State plant health officials are advising consumers who bought rhododendrons or azaleas this spring and summer to be on the lookout for signs of a disease that could spread to oaks and kill them. Phytophthora ramorum has been found on rhododendrons at a northern Wisconsin nursery. This fungus causes sudden oak death, which has never been found on the landscape in Wisconsin. Questions can be directed to the UW Plant Disease Diagnostics Clinic. Please review this fact sheet which was recently updated: https://hort.extension.wisc.edu/articles/sudden-oak-death/
See the grow bag display next to the straw bale garden and many other displays at the Teaching and Display Garden.
Several years ago there was a Meet Me In the Garden program at the Spooner Agriculture Research Station Teaching and Display Garden featuring growing in containers with invites to compete/show a container from home. I happened to win a door prize of some grow bags with the picture of the plant on the front.
I found that using potting soil mixed with compost proved to be too heavy for those bags. The rain and weight prompted the bottoms to fall apart. I’ve used several different types of bags since then and have been able to reuse them for almost 5 years now. I have them on my decks facing south and east.
The display grow bags are from Gardener’s Supply Company, which provides many different sizes. Since our garden site is very sunny and often quite windy I chose to use potting MIX with moisture control in all the bags. I also used an organic Tomato fertilizer as well a soluble fertilizer for the other plants.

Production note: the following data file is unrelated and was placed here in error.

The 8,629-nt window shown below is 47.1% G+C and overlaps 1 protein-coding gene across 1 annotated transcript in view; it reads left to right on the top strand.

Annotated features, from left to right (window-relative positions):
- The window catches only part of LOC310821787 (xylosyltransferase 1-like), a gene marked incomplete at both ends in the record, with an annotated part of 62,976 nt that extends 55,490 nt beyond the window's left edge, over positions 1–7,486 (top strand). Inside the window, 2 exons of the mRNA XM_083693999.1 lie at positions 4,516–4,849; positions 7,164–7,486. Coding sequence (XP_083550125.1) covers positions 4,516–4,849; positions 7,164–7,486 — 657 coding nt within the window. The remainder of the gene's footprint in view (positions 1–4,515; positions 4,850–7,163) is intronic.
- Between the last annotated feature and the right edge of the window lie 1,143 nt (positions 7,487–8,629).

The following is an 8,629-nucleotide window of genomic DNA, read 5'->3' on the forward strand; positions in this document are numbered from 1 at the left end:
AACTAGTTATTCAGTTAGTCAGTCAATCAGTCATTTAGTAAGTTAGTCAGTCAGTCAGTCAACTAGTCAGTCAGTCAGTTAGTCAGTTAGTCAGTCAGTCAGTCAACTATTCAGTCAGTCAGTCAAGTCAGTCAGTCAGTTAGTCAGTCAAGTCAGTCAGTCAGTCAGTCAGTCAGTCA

There is a purple potato bag planted with purple fingerling potatoes, a dwarf tomato plant called Arctic Rose as well as other vegetables. There are two large black bags one of which contains Kale, eggplant and Spooky Squash which I received from Seed Savers. If the lone squash left survives the critters, it will provide enough for a pie. The other grow bag I used as the “right plant in the right place” of succulents needing less water and lovers of sun.
Like any container you need to water them often, which in our garden setting has been quite the challenge this year. At home, since they are lighter and have handles, I’ve been able to move them out of harm’s way during strong hail and thunderstorms.
I hope that you enjoy this display and consider trying them, a kitchen garden on a patio would be a good place for a large black bag.
Carol Taylor, UW-Extension Master Gardener Volunteer
Make an eye-catching garden more enjoyable by including fragrant plants. Incorporating aromatic flowers into the landscape adds an unforgettable dimension. Fragrant plants tend to bring up pleasant memories, and scented flowers also attract pollinators, such as bees and butterflies.
Fragrance is produced by plants when their essential oils evaporate and the molecules enter the air. The most fragrant flowers are white and pastel.
Create your own fragrant garden with these tips:
Fragrant Garden at the Spooner Agriculture Research Station in early June and mid-July.
The specific plants in our fragrant garden are:
Bordering the walkway is Sweet Alyssum (Rosie O’Day). Starting to cascade up and over on our arbor are both Moonflower and Sweet Pea. In the main part of the garden are Bee Balm, Carnation, Chocolate Flower, Heliotrope, Hyssop, Lupine, Marigold, Nicotiana, and Penstemon.
Learn more at the upcoming Twilight Garden Tour on August 13 starting at 4:00pm.
Submitted by Roseann Meixelsperger, Master Gardener Volunteer
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|North Country MGV||